Gov. Ritter spreads the budget-cut pain
This community has certainly suffered along with the rest of the state as a result of the downturn in the national economy. Coupled with the dropoff in the natural gas industry, and the hundreds of jobs lost in that arena, one could argue the impact of the recession on this part of the Western Slope has been even greater than in much of the state.
Because of that, no one can welcome the fact that 57 more jobs are to be lost at the Grand Junction Regional Center as a result of statewide budget cuts announced by Gov. Bill Ritter Tuesday.
But Colorado, unlike the federal government, has a constitutional requirement that its budget be balanced. And the faltering economy has caused state revenue to drop precipitously. As a result, the state had to cut some $318 million from the current year’s budget — which had already been cut considerably from the previous year’s — to keep the budget out of the red.
Ritter instructed his top administrative aides this summer to look for cuts of 10 percent in each of their departments. Then he and his staff came up with cuts throughout state government. That plan includes $261 million in service and program cuts, the elimination of nearly 270 state jobs and $40 million in cash-funded program reductions, the governor’s office said.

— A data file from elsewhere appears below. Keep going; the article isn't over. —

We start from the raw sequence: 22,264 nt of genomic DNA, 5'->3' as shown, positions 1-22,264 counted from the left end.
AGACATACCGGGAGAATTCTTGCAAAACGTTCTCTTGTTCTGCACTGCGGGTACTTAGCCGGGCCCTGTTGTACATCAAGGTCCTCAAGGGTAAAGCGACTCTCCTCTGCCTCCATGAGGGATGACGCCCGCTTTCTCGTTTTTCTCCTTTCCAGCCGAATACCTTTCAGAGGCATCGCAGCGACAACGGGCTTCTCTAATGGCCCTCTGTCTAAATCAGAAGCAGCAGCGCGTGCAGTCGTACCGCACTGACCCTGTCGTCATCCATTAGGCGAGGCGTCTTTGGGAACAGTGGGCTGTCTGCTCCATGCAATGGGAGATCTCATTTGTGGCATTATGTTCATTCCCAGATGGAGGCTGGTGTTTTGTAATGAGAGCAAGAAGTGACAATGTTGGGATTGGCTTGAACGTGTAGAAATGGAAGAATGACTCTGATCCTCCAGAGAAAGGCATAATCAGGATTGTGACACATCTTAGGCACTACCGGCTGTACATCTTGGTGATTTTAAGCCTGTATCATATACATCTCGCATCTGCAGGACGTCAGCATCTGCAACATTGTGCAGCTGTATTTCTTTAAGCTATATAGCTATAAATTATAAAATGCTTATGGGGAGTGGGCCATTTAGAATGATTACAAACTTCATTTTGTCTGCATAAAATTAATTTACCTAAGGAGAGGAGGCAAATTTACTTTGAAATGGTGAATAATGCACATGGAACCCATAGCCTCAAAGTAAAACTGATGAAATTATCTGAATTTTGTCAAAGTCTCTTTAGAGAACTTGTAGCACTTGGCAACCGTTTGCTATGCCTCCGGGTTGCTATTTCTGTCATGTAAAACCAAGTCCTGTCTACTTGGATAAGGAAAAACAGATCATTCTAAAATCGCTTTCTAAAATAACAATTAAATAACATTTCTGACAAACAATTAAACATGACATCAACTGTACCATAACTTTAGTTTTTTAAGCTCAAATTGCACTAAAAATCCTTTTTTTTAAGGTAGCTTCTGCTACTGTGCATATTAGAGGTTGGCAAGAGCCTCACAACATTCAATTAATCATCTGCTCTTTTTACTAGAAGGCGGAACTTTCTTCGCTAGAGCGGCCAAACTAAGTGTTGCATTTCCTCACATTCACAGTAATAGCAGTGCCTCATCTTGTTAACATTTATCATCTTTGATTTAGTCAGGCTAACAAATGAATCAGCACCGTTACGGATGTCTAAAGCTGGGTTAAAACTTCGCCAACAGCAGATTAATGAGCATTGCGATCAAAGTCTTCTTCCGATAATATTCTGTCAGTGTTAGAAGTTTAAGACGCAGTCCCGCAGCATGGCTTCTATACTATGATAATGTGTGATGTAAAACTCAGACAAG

Eliminating one facility at the Regional Center to save an estimated $1.3 million is an unfortunate but necessary part of that statewide plan.
Equally controversial is Ritter’s plan to boost state revenue by raiding the local government share of the state severance tax fund, as well as the state portion of federal money received from leasing the Roan Plateau for oil and gas drilling.
Lawmakers and local government officials are understandably upset about losing money that has been set aside for communities most impacted by oil and gas development. We are, too.
But, in general, Ritter and his staff have done a reasonable job of spreading the pain from a seriously diminished revenue stream.